South Africa's elimination of racial labeling for all itsnew-born citizens clears the way for a new social compact that could have far-reaching global impact in redefining representative democracy for a world that is increasingly being made up of multi-cultural societies and states.
Ethnically diverse nations in the Soviet Union, China, the Balkans, Eastern Europe, the Middle East and the Indian sub-continent seem incapable of creating a workable politics to deal with the ingrained prejudices resulting from centuries of shifting borders and pogroms. South Africa's situation is historically recent and therefore more open to flexible solutions.
The creation of African homelands was an early attempt to graft the territorial imperatives of Western-style democracy onto the South African situation. Such representational government is based on geographical districting that preserves the dominance the majority culture. The solution didn't take in South Africa because the empowered majority culture dwindled to a numerically untenable minority status, leading ultimately to a collective despotism.
The United States is well on the way toward being in a similar quandary. America's minorities are turning into a patchwork urban quilt of majorities all across the nation. The resultant realignment of local legislative districts is part of a normal process by which representational democracies adjust to the demographic facts churned up by the decennial census.
The unusual bitterness of the rhetoric this time, punctuated by such scenes as a black Baltimore councilwoman angrily waving her shoe at a redistricting debate (giving the symbolic boot to the white power structure), suggests that more than the usual Democratic-Republican gerrymandering is at work.
Fancifully shaped electoral districts sunder cohesive communities as newly emergent majorities seek local control of the legislative as well as the executive branches of government.
But cities with glittery cores and crumbling neighborhoods, like Baltimore, are little more than ''homelands'' relative to the affluent surrounding suburbs. It is only a matter of time before the Anglo-European majority in America nationally reflects the minority status that has already overtaken it in some urban enclaves.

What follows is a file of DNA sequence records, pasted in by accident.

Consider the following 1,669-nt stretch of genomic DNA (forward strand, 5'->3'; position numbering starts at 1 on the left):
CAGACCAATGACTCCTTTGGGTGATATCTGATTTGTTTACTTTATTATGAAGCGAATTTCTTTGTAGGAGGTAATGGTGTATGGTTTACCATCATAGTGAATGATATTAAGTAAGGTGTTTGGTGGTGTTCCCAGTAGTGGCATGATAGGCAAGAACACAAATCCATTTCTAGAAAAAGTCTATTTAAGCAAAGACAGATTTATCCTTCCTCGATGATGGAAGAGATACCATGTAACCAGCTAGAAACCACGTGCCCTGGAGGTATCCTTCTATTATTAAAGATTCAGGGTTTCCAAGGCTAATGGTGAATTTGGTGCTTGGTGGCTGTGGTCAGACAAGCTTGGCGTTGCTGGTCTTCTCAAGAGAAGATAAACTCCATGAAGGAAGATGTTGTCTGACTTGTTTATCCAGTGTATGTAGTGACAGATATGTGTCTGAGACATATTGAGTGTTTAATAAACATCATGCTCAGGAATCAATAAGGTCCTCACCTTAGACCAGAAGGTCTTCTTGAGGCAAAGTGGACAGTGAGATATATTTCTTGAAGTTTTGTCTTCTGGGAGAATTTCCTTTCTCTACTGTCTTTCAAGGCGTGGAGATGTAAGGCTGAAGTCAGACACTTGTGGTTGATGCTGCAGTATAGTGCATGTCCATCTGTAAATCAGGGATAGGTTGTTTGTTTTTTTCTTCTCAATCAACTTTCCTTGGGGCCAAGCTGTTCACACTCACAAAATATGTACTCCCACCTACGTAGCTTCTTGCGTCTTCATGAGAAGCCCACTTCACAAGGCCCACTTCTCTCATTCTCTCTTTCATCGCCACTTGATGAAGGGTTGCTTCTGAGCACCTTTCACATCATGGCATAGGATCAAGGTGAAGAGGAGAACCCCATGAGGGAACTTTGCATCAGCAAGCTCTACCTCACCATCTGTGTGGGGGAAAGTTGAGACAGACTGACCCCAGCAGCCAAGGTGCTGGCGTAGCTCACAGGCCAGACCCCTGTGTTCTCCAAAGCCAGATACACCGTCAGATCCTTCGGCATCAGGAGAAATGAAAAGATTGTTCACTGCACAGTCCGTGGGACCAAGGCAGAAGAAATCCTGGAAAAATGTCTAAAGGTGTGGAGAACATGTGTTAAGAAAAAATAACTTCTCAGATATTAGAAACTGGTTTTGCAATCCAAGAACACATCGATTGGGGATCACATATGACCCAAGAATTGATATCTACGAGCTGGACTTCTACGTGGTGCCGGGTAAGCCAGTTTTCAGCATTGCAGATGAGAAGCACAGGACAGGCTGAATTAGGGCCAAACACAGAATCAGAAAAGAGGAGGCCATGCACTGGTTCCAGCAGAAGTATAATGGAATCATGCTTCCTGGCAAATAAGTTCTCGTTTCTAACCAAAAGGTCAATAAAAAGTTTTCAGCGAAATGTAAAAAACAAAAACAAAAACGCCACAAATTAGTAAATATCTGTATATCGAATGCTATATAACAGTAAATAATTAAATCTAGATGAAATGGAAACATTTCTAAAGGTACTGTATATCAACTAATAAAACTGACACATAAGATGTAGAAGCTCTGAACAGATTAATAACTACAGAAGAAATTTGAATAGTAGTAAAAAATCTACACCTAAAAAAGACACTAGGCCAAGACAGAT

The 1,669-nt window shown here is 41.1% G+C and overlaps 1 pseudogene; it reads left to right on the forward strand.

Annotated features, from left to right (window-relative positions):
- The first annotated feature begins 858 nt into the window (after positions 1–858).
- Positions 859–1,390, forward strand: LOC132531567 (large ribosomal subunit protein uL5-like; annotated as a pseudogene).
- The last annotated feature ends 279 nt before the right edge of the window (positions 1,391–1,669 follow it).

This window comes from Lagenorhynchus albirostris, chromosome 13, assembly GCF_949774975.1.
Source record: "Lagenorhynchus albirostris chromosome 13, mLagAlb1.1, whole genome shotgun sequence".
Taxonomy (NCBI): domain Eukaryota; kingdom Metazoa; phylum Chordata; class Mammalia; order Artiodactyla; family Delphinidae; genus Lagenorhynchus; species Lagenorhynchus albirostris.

Will we handle the transition any better than the South Africans whom we have tried to ''sanction'' and ''embargo'' into changing? Hopefully, the South Africans will develop a solution that will be a model to the world, as important to socio-political development as the transition from monarchy to nation-states.
The main difference between the United States and South Africa is that there was never any risk in encoding full rights for minorities in the U.S. because it was inconceivable at the time that these minorities would ever dominate American culture, given the unlimited capacity of the ''melting pot.'' But the most important difference was the creation of a system of social benefits that enhanced minority status in the United States in ways alien to South Africa's blacks.
These special benefits, now threatened as minorities move toward majority status, are reasserted under the philosophical rubric of minorityism: when a minority acts, talks and thinks like a minority even after it becomes a majority. All those past-due rights and privileges that were institutionalized by liberal courts and legislatures are now in jeopardy. In defense, minorityism transfers emphasis from the objective count to the objectionable effects. Numerical superiority doesn't automatically liberate a group from the clutches of the ''dominant culture,'' as the tribal South Africans already know.
If America is moving toward a new subjective and relativistic standard for minority status, then nothing short of recasting the social compact in multi-cultural terms and rewriting the Constitution will suffice. Perhaps the answer will be as imaginative as a third house of Congress apportioned according to ethnic and racial lines or as simple as deleting a few key phrases from the Constitution and the Bill of Rights in order to give group rights precedence over individual rights. The South Africans, already in the process of dismantling their system, may have a better chance at successfully converting from a geopolitical to an ethnopolitical system.
Too many generations of Americans have become acculturated to minority status and have developed the political acumen to wring economic advantages from the system. But as mainstream politics in America shifted from liberal to conservative, the dominant culture's ''guilt button'' became harder to push.